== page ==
What is it with the last two governors and the General Assembly’s obsession with rating and grading Indiana’s schools?
Indiana’s once proud public school system has taken on the look of a punch-drunk fighter backed into a corner.
It all started under then-Superintendent of Public Instruction Tony Bennett, who was a pretty good basketball coach, but not much of an educator.
Bennett did his best to render teacher unions powerless by persuading the legislature to take away the rights of those who teach our kids.
And when Bennett had ripped away the teachers’ strengths, he wanted to get rid of those who didn’t measure up to his one-size-fits-all formula.
As if that weren’t bad enough, Bennett then turned to giving letter grades to the schools, using the one-size-fits-all formula.
Yep, Bennett wanted to judge the Munster schools and the Gary schools using the same yardstick. That’s like throwing a ball out on the court and telling Hebron High School to take on the Chicago Bulls.
So, what impact does that have?
Bennett never will admit it, but he used those measurements to help open the door to the greatest expansion of school vouchers in state history.
And all along, Gov. Mitch Daniels was on the sideline cheering Bennett’s every move.
Daniels is gone now, but Gov. Mike Pence has taken up the cause.
While the one-size-fits-all standard for elementary and secondary schools was bad enough, things could get worse for the state’s colleges.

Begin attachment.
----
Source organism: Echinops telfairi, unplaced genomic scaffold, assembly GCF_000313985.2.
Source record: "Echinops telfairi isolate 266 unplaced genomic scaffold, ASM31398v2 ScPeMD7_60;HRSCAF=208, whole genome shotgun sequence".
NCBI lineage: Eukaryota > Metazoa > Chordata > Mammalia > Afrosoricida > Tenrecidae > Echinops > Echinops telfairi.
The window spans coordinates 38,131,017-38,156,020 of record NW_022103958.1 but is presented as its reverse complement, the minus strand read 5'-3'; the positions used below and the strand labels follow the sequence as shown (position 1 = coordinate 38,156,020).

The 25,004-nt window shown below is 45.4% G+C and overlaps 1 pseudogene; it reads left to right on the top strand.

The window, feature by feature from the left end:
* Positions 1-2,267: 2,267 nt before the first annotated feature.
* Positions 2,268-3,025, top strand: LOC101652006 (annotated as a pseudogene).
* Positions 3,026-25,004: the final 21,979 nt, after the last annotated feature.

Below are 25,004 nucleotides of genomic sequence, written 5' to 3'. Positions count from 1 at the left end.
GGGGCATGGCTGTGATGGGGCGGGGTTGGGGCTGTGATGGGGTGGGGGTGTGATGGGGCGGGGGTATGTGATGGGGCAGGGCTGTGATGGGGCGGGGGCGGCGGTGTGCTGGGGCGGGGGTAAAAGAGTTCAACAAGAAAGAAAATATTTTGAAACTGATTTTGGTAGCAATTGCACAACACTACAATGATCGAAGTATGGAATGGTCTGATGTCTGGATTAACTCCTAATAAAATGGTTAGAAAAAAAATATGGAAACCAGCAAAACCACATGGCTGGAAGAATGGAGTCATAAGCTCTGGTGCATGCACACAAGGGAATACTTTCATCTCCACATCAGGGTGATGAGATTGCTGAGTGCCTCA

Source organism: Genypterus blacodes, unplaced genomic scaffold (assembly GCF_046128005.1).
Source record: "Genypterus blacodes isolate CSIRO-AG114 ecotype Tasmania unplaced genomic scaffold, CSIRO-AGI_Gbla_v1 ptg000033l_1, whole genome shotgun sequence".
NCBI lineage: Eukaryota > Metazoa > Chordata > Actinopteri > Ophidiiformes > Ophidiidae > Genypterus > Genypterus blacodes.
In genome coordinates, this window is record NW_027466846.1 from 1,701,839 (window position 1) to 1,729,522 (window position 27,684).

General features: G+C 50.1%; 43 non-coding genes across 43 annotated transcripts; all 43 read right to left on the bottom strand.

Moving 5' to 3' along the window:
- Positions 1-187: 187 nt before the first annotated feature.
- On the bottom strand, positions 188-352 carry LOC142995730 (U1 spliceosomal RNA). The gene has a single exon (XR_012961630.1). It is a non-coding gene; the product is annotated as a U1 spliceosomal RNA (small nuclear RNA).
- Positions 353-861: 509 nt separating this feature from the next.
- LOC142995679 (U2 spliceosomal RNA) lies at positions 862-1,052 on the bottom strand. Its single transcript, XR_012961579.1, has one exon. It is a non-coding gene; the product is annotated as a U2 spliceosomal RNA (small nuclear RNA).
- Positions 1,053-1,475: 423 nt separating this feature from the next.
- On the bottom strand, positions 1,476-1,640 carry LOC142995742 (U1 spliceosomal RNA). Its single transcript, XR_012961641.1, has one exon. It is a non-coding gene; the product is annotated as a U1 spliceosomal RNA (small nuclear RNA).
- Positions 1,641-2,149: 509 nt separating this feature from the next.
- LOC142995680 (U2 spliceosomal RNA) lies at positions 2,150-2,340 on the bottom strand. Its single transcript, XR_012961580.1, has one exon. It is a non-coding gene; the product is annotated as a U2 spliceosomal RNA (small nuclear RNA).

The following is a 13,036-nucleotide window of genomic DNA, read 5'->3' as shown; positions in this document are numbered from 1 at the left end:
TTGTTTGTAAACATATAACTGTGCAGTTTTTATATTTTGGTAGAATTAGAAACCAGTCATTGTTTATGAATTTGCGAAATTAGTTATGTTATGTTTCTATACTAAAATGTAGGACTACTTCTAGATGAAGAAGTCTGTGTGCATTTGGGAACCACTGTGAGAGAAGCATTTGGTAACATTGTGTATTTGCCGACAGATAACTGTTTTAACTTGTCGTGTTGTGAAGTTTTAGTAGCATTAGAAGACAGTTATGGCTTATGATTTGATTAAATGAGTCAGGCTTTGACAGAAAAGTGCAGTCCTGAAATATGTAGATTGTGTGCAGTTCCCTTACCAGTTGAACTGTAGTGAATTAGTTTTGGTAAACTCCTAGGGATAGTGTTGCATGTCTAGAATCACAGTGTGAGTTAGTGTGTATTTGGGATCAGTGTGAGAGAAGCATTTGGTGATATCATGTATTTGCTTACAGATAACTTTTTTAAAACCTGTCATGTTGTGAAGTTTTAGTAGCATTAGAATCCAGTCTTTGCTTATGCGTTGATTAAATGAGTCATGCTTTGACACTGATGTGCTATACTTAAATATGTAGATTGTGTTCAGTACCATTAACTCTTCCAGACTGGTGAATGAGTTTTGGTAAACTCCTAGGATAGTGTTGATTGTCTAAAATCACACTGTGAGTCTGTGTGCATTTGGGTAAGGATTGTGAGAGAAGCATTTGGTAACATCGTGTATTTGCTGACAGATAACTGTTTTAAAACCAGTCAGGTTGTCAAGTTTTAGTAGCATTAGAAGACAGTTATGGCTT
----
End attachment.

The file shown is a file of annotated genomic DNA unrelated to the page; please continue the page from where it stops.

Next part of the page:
What’s now being pushed is a funding formula to reward schools for growth in the number of overall degrees, on-time graduation rates, student retention, and the number of degrees in science, technology, engineering and math.
There are a couple of really troubling things in that scenario.
On-time graduation rates? I guess that means in and out in four years. No hanging around another semester or year for additional education. And if it takes five or six years to get a degree because the student has to work, sorry, the college gets penalized.
And what’s with the reward for engineering, science, math and technology grads? Doesn’t Purdue have a corner on those specialties? And isn’t Purdue the only state school that offers engineering? And isn’t former Gov. Daniels the Purdue president? It’s becoming clearer.
So much of all of this is about politics, not kids. If a legislator says education is his or her priority, don’t take it at face value. Ask for specifics.
And it became increasingly clear last year that the people of Indiana had the same thought.
Tony Bennett no longer is a Hoosier, and Glenda Ritz is the new superintendent of public instruction.